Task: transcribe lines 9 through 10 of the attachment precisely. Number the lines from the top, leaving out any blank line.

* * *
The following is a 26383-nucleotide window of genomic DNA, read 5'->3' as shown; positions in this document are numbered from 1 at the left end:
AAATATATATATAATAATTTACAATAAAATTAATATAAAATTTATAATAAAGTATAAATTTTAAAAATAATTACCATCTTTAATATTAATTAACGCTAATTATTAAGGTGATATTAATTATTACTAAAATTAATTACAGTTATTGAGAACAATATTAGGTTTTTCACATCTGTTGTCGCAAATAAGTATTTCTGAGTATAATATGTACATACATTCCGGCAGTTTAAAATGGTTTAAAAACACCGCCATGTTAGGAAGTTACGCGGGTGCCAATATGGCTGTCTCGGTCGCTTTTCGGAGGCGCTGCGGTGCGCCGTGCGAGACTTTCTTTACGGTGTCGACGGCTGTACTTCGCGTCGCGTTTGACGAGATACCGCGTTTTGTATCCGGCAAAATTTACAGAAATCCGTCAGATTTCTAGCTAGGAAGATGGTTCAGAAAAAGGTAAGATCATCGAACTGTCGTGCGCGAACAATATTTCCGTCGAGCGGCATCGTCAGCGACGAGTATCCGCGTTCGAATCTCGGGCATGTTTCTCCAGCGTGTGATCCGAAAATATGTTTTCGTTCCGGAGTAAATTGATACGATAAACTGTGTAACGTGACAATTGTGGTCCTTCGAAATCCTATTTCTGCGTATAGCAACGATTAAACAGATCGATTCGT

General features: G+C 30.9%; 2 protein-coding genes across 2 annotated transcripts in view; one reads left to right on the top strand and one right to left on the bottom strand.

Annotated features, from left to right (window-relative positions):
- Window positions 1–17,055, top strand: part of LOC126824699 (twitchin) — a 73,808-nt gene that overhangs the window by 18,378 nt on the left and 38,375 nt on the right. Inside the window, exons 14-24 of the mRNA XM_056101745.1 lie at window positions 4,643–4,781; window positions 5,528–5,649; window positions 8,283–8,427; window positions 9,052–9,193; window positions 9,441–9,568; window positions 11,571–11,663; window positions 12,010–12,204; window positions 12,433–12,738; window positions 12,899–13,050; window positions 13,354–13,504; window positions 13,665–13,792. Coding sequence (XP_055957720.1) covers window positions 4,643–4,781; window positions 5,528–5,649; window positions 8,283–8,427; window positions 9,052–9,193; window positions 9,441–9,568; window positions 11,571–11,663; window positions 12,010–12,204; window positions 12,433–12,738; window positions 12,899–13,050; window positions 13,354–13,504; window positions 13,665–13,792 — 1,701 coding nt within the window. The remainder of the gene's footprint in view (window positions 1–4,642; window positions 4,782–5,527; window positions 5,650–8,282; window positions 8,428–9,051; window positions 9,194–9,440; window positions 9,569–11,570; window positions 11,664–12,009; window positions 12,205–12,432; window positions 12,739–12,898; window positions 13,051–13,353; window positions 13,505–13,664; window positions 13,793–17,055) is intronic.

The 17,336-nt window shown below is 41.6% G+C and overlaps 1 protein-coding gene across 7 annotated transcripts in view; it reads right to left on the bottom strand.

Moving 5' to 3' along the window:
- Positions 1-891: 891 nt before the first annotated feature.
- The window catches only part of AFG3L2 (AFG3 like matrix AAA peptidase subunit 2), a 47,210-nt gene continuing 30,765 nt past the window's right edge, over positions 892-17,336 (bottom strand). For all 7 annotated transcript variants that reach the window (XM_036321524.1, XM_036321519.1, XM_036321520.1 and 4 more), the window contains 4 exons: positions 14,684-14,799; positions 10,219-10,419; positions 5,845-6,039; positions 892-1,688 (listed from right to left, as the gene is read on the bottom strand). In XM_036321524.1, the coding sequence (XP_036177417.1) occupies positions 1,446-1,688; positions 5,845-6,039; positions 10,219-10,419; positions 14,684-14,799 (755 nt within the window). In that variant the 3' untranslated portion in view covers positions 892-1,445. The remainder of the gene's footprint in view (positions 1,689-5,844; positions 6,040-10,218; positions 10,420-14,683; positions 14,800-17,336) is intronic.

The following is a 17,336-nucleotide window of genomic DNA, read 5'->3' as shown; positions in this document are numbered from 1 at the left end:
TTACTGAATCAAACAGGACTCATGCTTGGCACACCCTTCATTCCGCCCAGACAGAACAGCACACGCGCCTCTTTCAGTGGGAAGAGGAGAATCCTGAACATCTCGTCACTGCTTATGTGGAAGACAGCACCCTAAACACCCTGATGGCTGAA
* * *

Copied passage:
- The window catches only part of AFG3L2 (AFG3 like matrix AAA peptidase subunit 2), a 47,210-nt gene continuing 30,765 nt past the window's right edge, over positions 892-17,336 (bottom strand). For all 7 annotated transcript variants that reach the window (XM_036321524.1, XM_036321519.1, XM_036321520.1 and 4 more), the window contains 4 exons: positions 14,684-14,799; positions 10,219-10,419; positions 5,845-6,039; positions 892-1,688 (listed from right to left, as the gene is read on the bottom strand). In XM_036321524.1, the coding sequence (XP_036177417.1) occupies positions 1,446-1,688; positions 5,845-6,039; positions 10,219-10,419; positions 14,684-14,799 (755 nt within the window). In that variant the 3' untranslated portion in view covers positions 892-1,445. The remainder of the gene's footprint in view (positions 1,689-5,844; positions 6,040-10,218; positions 10,420-14,683; positions 14,800-17,336) is intronic.

The following is a 17,336-nucleotide window of genomic DNA, read 5'->3' as shown; positions in this document are numbered from 1 at the left end: